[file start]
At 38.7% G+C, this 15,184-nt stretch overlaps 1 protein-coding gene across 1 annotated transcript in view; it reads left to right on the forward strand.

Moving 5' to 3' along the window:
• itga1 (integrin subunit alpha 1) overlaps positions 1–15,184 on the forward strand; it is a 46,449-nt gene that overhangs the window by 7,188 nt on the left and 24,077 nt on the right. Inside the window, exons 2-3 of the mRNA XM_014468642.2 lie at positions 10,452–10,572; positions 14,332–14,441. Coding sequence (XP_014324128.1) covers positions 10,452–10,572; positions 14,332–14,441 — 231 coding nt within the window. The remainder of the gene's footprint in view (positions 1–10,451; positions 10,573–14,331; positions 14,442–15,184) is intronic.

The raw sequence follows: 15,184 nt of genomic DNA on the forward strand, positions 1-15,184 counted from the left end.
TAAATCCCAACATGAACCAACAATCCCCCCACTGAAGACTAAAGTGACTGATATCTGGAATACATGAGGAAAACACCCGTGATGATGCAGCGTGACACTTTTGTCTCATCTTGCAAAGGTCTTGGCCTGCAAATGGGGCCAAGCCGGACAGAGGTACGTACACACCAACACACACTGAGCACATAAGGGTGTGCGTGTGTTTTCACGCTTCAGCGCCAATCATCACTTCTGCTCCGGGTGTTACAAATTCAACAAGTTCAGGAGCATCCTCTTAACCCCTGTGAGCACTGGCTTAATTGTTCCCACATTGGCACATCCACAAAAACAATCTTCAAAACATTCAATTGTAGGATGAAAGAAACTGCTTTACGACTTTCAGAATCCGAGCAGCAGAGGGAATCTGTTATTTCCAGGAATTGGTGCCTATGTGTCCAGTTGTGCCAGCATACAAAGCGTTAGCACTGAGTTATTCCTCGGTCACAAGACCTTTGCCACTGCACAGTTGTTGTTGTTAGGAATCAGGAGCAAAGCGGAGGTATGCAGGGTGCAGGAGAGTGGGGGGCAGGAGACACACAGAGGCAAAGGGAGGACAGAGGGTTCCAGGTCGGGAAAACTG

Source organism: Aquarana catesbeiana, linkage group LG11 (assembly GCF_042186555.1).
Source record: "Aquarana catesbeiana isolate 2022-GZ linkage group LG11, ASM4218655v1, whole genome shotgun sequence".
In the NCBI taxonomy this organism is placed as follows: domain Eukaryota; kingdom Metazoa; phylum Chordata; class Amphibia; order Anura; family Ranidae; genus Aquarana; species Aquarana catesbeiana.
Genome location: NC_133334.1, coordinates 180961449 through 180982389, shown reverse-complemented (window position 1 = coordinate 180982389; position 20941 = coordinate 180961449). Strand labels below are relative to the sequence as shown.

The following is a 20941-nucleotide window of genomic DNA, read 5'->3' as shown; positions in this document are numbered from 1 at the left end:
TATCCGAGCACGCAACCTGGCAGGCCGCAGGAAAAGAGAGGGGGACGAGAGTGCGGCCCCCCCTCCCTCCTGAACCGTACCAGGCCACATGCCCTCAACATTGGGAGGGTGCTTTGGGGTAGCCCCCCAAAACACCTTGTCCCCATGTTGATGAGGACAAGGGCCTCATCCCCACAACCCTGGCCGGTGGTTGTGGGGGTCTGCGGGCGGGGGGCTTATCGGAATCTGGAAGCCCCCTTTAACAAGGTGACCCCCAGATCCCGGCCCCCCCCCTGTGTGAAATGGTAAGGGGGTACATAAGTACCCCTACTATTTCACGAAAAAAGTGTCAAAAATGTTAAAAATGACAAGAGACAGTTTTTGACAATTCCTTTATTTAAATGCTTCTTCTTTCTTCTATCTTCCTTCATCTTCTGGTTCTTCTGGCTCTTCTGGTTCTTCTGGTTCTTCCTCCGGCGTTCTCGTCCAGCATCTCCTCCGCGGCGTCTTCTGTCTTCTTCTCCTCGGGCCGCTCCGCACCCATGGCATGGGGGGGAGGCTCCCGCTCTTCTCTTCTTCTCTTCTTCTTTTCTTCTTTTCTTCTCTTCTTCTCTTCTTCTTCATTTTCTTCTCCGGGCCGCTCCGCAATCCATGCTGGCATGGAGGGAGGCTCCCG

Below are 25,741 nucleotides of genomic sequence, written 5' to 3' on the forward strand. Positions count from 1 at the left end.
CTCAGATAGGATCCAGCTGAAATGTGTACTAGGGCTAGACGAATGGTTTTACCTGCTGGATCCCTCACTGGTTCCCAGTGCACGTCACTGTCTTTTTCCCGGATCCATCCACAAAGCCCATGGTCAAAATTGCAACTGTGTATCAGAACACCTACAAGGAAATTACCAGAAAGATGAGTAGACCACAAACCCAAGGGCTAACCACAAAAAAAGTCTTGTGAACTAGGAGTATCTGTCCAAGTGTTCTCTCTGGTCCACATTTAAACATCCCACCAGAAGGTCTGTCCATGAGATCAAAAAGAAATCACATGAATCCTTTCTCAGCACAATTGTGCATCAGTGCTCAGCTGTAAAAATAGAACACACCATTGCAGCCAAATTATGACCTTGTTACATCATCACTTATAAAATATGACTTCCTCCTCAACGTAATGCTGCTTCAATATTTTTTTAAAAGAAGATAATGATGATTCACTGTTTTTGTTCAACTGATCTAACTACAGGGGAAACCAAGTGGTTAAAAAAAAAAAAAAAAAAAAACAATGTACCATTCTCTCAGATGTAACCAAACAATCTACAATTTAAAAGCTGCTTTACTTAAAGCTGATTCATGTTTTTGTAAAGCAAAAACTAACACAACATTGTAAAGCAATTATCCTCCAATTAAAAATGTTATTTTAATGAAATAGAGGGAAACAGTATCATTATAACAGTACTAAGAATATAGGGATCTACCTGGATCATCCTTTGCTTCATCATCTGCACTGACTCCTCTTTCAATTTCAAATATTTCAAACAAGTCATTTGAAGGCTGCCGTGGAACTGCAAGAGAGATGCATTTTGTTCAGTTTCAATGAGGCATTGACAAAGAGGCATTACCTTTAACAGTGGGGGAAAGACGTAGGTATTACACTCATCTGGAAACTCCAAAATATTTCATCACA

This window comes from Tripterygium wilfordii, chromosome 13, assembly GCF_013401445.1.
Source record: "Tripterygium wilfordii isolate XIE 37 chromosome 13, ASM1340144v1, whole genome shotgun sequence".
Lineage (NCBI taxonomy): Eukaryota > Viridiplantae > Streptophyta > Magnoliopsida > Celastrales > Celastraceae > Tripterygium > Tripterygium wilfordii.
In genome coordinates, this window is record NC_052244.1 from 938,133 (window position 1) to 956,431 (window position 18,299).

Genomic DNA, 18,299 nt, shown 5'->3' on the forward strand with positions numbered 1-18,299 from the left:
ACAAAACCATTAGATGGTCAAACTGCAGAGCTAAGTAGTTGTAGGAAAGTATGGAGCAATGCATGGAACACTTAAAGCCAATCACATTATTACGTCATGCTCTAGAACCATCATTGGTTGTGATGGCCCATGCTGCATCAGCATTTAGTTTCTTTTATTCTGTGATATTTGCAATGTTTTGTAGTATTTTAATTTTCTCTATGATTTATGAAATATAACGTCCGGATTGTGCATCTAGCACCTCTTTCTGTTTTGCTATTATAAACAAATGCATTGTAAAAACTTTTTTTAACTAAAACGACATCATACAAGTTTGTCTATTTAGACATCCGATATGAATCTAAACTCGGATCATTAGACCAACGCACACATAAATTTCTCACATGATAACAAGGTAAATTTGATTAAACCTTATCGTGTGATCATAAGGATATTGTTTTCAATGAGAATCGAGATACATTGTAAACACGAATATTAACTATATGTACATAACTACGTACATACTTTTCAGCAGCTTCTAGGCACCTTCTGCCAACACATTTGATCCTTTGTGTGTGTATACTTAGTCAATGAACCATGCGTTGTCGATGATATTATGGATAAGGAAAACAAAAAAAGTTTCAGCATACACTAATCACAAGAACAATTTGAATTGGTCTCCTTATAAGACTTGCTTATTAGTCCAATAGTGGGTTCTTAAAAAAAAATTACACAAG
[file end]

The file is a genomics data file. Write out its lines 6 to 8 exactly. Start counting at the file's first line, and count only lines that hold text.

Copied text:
Source organism: Aquarana catesbeiana, linkage group LG11 (assembly GCF_042186555.1).
Source record: "Aquarana catesbeiana isolate 2022-GZ linkage group LG11, ASM4218655v1, whole genome shotgun sequence".
In the NCBI taxonomy this organism is placed as follows: domain Eukaryota; kingdom Metazoa; phylum Chordata; class Amphibia; order Anura; family Ranidae; genus Aquarana; species Aquarana catesbeiana.